Speaker talks of how being religious can be prejudice

By Brett Land

The Honors Program hosted a lecture in Manning Chapel last Tuesday that featured a guest speaker from the psychology department at Baylor University.

Associate Professor of psychology and neuroscience Dr. Wade Rowatt is an
accomplished scholar of social psychology. His research and experiments have been published in numerous academic journals. He prefers this field because it is constantly changing.

“Social psychology is a very exciting subdiscipline right now,” Rowatt said. “The most exciting developments to me are in the area of social neuroscience.”

The mission of most in the field of psychology is to learn more about what

MCT Campus

MCT Campus

exactly goes on in people’s minds.

Rowatt said, “The broad goals of psychological science are to describe, predict, explain and at times optimize human thinking and behaving in various contexts.”

His lecture entitled “The Psychology of Religion and Prejudice: Why Measures, Milliseconds, and Motives Matter” was delivered to an audience of students and others. It focused on the relationship between social prejudices and religion.

“We know for a fact that some dimensions of religiousness are correlated with some self-reported prejudices. However, correlations do not infer causation,” he said.

Rowatt conducted experiments to examine the relationship between beliefs and prejudice.

“In general, religiousness is associated with the desire to appear unprejudiced but (tends) to be somewhat prejudiced toward those who violate a religious world view.”

Rowatt found this especially interesting because he is a Christian.

He said that his beliefs do not affect the way he conducts his experiments or presents the information that comes from them.

“As a Christian down on the playing field of social psychology, I just attempt to be honest about what we do and what we find, even if I don’t like the outcome.”

Associate Professor of history and political science Dr. David Holcomb thought that the unusual relationship between religion and prejudice would be a popular lecture idea on campus.

“The religion issue is one of interest here … so I thought that would be a particularly provocative topic.”

The Honors Program led, and directed by Holcomb, hosts a lecture twice a year.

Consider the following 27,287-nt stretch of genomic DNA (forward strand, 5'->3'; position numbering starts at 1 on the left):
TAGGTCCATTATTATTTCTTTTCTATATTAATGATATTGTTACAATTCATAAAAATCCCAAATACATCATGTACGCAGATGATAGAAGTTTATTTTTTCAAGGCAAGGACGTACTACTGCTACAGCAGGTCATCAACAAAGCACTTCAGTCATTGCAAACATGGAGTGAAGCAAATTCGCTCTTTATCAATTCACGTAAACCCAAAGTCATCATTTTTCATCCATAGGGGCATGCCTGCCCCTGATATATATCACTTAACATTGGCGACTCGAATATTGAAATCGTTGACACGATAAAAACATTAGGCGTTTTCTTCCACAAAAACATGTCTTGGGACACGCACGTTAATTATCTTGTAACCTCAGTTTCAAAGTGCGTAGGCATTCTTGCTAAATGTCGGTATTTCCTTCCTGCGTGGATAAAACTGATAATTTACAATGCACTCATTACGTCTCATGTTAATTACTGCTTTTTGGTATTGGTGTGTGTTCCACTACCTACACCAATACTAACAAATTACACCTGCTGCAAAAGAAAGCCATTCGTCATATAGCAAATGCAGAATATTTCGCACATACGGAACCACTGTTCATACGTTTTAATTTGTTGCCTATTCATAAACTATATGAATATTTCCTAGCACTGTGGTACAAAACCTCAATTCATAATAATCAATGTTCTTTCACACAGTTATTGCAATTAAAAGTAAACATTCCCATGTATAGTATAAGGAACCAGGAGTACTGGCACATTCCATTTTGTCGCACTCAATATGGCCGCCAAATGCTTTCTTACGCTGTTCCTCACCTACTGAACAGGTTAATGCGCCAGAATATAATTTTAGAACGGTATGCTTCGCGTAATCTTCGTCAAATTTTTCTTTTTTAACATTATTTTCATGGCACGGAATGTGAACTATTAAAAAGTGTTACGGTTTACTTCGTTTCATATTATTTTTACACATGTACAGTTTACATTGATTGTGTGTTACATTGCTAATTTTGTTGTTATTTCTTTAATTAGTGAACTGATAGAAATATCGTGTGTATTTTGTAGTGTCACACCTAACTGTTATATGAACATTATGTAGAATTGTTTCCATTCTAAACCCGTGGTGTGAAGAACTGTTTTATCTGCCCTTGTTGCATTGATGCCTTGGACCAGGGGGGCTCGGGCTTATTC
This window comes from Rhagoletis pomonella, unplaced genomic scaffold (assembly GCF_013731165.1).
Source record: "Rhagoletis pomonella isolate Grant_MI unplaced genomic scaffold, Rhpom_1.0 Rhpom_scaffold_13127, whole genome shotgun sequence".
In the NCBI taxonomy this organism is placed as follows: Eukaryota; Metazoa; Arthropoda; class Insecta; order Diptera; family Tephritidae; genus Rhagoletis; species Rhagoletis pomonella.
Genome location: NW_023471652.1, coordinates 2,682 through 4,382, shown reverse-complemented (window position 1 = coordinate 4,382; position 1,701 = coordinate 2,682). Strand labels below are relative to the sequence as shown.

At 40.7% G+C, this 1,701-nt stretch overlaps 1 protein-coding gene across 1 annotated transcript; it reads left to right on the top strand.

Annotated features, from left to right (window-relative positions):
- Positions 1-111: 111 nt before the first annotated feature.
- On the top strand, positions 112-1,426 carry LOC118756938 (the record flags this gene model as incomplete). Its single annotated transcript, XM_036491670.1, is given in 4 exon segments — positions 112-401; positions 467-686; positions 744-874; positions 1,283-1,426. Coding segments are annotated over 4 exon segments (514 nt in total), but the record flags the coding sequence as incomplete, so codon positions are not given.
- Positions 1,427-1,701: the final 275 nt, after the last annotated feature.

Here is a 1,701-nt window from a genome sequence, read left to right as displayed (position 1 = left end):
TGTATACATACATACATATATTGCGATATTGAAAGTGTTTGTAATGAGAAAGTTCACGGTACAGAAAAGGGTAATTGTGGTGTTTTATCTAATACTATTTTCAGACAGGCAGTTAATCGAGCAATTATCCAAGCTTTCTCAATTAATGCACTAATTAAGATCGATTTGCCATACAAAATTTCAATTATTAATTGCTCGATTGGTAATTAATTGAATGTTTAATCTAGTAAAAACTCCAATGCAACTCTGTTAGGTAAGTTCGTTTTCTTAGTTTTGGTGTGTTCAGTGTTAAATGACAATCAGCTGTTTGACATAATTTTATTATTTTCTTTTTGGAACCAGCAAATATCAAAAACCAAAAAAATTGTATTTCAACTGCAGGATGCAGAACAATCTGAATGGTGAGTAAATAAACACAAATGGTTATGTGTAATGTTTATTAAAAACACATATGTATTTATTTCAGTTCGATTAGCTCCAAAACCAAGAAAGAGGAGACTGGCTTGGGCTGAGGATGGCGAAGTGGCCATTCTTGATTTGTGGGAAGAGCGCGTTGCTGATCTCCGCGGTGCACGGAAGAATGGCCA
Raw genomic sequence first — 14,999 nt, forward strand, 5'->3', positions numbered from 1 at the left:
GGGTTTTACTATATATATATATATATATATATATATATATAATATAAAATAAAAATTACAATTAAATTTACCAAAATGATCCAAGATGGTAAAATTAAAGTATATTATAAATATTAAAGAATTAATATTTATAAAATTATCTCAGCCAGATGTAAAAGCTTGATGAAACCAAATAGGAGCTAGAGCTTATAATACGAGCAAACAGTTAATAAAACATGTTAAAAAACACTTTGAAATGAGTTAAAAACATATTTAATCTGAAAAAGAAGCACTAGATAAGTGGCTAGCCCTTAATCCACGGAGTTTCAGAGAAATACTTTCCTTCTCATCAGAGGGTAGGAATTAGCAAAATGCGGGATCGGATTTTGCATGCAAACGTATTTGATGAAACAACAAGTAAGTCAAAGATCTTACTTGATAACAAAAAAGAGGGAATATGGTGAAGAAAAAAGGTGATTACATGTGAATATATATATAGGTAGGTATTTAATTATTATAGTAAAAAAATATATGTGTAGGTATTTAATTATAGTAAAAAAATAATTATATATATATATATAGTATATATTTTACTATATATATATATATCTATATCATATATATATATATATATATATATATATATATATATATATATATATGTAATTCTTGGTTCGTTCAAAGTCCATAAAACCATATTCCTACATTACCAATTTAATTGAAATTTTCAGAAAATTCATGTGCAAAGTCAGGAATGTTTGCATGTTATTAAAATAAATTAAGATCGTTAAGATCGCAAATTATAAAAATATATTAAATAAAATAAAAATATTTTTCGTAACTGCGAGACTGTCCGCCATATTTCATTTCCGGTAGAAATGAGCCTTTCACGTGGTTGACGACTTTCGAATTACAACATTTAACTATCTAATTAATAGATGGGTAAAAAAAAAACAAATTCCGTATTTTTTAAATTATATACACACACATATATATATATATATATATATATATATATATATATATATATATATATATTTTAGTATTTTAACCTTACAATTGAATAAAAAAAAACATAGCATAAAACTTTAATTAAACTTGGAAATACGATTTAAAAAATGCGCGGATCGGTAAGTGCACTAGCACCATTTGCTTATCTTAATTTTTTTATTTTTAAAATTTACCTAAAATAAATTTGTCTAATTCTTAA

“We try to have one Honors Program lecture each semester,” he said.

Being in charge of the organization, Holcomb makes the decision of whom to invite to speak.

“What we’re trying to do with it is to bring in a different scholar from a different field,” Holcomb said. “To share not only with the honors students but also the university as a whole.”

Holcomb invites various colleagues to share their research and areas of interest and study. Most of the speaker’s discuss things that are not often considered in the classrooms on campus.

“One of the things I like to do is bring in people who bring different disciplines into conversation,” he said.

Sophomore psychology major Connor Buchanan is an honors student and enjoyed the lecture. Because he is pursuing a degree in psychology, he was excited to hear what Dr. Rowatt had to say.

“I’m a psych major, so I was pumped when I heard that’s what the honors lecture was over,” Buchanan said.

He was intrigued by the way religious word suggestions used in an experiment technique , called priming, influenced the prejudice in people.

“It’s weird to think how being primed with something that’s supposed to make us more accepting and tolerant can really make us more hostile.”

Buchanan had the opportunity to speak with Rowatt after the lecture and was encouraged by the things the special guest speaker had to say.

He said, “It was really cool to get to see the type of research that I could be doing later in life.”

The lecture proved to be full of interesting information and held the attention of those in attendance, especially the psychology buffs.

Buchanan said, “I was ‘geeking out’ the whole time.”

Author: The Bells Staff

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